Numerous wars and destructions (Slavonski Brod was bombed as many as 28 times in World War II), as well as the use of wood as the primary construction material, affected the number of preserved architectural monuments in our county. However, there are several examples of architecture that have great cultural and historical value. This is especially true for the Brod fortress and 2 Franciscan monasteries, in Slavonski Brod and Cernik. 2 town squares, in Slavonski Brod and Nova Gradiška, with numerous historical buildings (Dom Brlić in Slavonski Brod or the church of St. Teresa of Avila in Nova Gradiška) are also worth a visit.
Today, the county seat is located in Slavonski Brod, a city where more than a third of all the county’s residents live and where most of the spiritual and economic life is concentrated. However, the path that the city of Slavonski Brod took to reach its current level of development is long and often associated with the deaths of invading armies.
The first recorded settlement in the area of Slavonski Brod is the Roman Marsunnia, which was inhabited by retired Roman legionary soldiers. However, with the fall of the Roman Empire, Marsunnia also disappeared. The settlement in the area of Slavonski Brod is re-emerging in the mists of the Middle Ages. Tradition says that at the turn of the 15th and 16th centuries, famous nobles from the Berislavić family built Brod as their residence, but also as a place of defense against the Turks, who from 1463 dominated most of neighboring Bosnia, which the Berislavićs once ruled. After returning from the failed campaign against Vienna, the Turks ravaged the Croatian regions in 1536 and captured Slavonia, and with it Slavonski Brod. During the sixteenth century, Brod became a Turkish-Ottoman nafs, a military and trading post. However, today’s city does not have the characteristics of those medieval and early modern settlements. The city began to build its present form, spirit and mentality only at the beginning of the eighteenth century, when it became part of the Central European empire of the Habsburg Monarchy.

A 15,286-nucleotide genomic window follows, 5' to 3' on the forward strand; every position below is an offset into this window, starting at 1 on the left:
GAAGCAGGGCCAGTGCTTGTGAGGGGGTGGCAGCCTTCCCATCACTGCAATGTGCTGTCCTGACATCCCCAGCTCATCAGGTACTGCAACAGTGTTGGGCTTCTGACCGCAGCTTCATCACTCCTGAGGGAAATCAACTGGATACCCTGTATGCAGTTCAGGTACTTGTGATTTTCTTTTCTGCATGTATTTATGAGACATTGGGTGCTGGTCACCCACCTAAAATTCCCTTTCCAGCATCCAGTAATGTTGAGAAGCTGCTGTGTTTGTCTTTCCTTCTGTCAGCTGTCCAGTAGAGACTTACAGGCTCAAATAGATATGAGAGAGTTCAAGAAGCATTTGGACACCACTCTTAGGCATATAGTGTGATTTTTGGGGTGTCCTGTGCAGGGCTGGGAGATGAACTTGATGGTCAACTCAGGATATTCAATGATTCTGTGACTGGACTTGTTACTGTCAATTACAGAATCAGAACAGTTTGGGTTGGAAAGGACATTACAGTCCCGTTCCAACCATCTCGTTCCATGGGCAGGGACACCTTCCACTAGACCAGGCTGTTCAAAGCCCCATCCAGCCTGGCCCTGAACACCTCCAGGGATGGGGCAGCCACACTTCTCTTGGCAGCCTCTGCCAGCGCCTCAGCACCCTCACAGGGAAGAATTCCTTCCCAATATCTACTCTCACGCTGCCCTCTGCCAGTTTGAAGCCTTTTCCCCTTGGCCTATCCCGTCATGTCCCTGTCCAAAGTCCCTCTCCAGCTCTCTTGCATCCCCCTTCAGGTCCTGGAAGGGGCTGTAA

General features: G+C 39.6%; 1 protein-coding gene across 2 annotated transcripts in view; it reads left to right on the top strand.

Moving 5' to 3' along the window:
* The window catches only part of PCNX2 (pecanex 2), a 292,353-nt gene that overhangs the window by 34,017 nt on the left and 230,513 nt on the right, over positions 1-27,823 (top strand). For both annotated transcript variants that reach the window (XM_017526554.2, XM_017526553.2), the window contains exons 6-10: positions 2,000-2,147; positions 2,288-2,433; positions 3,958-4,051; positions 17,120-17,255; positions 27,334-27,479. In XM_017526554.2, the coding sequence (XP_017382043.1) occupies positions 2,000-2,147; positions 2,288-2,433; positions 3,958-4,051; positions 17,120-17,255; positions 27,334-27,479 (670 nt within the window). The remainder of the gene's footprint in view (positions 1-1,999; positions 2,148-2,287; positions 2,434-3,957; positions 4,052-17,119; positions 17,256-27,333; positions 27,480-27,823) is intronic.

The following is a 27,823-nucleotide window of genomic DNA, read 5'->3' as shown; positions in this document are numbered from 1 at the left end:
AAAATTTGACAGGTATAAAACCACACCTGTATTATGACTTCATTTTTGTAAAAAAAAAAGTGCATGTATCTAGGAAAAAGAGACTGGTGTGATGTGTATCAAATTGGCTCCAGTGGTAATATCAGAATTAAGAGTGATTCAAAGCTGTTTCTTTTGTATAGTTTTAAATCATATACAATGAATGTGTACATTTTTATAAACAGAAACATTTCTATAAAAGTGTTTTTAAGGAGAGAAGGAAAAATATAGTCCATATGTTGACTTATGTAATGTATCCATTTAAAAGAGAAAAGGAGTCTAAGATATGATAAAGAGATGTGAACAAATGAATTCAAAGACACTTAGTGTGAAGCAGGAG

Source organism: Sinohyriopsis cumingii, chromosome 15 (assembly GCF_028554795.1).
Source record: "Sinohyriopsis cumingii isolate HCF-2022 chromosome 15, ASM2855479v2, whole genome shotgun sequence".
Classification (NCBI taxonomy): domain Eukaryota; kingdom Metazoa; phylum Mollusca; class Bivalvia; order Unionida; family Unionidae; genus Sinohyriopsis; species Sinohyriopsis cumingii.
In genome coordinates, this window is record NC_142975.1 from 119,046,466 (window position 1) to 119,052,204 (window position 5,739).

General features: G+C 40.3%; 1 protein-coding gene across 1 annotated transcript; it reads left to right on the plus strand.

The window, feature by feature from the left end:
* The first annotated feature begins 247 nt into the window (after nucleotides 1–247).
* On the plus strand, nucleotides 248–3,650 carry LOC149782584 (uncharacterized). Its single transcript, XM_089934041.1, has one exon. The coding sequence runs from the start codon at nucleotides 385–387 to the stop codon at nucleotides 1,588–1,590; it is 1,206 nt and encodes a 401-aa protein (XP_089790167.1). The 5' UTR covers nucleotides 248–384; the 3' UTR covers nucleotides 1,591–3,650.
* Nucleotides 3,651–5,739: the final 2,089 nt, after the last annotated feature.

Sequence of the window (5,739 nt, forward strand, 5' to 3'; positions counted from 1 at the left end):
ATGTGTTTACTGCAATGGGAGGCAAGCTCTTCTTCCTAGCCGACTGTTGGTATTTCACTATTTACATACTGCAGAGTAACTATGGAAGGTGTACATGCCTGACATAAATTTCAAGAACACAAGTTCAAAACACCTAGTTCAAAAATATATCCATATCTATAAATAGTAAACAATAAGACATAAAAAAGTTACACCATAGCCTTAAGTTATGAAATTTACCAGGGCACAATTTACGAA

The urban form and the Central European spirit are mostly remembered by the Brod Fortress and the Franciscan monastery.
The second city in the Brod-Posavina County is Nova Gradiška. It is located in the western part of the county and largely assumes the role of the central place of that part of the county, thus complementing Slavonski Brod.
A similar thing happened during the history, which for Nova Gradiška does not go back as far as for Slavonski Brod. Namely, Nova Gradiška was founded in 1748 with the purpose of being the command center of the western part of the Slavonian border towards the Ottoman Empire of the 8th Gradiška Krajina Regiment. In accordance with the provisions of the military authorities, which were a combination of Baroque luxury and military needs, Nova Gradiška was built as a place of straight, parallel streets that intersect in a spacious quadrangular square. As at that time, the most important buildings for the life of the city are located on the square today. These are the beautiful one-nave late-baroque church of St. Teresija with a unique pyramidal tower with protruding edges, the main guard building with typical Krajina, but still beautiful, arcades, museum and court buildings, and some young buildings from the Classicist and Art Nouveau periods. In the classicist church of St. Stjepan from 1828 (today renamed the church of the Blessed Virgin Mary) there are paintings by one of the most important painters of the Croatian Art Nouveau: Celestin Medović. They only complete the great impression of the square and the buildings on it that symbolize the city of Nova Gradiška.